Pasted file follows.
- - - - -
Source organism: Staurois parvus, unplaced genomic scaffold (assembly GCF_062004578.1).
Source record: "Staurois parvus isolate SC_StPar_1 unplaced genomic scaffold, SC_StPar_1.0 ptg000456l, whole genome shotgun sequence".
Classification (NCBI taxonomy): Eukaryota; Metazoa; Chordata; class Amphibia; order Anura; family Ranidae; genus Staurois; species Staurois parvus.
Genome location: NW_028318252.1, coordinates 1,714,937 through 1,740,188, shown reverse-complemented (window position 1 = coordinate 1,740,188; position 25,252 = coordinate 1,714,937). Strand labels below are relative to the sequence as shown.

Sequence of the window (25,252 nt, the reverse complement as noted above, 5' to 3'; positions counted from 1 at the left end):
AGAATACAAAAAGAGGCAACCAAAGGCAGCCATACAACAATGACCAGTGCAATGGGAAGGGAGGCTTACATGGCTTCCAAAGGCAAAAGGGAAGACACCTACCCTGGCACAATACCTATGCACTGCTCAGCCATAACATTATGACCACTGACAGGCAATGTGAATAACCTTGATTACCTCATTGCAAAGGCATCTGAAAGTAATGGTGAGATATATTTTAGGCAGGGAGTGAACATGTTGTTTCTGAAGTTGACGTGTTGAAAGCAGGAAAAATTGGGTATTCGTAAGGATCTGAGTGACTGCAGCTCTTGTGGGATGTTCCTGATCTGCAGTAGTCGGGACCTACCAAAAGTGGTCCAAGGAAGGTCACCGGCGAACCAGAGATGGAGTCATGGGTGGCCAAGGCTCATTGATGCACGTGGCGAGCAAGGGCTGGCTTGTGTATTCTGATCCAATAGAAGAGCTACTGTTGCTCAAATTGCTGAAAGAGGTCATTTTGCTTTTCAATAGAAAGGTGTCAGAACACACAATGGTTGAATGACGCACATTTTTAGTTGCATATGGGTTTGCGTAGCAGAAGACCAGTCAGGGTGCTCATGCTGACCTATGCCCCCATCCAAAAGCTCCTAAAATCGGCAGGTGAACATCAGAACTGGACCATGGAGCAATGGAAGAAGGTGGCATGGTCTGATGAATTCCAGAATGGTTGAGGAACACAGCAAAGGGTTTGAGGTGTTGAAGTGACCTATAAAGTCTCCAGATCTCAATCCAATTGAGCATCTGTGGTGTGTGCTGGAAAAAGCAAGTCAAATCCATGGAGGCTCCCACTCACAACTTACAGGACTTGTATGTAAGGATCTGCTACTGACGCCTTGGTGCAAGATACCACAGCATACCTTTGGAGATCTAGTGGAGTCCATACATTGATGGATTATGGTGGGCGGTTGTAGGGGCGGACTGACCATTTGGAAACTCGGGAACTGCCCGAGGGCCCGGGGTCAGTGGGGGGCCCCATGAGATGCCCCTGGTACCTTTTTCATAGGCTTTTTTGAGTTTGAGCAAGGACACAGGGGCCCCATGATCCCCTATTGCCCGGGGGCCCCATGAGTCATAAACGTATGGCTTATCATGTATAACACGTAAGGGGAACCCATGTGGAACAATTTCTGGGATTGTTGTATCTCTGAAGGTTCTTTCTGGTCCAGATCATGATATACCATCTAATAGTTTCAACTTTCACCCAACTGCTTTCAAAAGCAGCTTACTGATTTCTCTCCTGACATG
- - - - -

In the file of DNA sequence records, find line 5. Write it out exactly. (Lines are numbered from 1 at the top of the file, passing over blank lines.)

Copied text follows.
Sequence of the window (25,252 nt, the reverse complement as noted above, 5' to 3'; positions counted from 1 at the left end):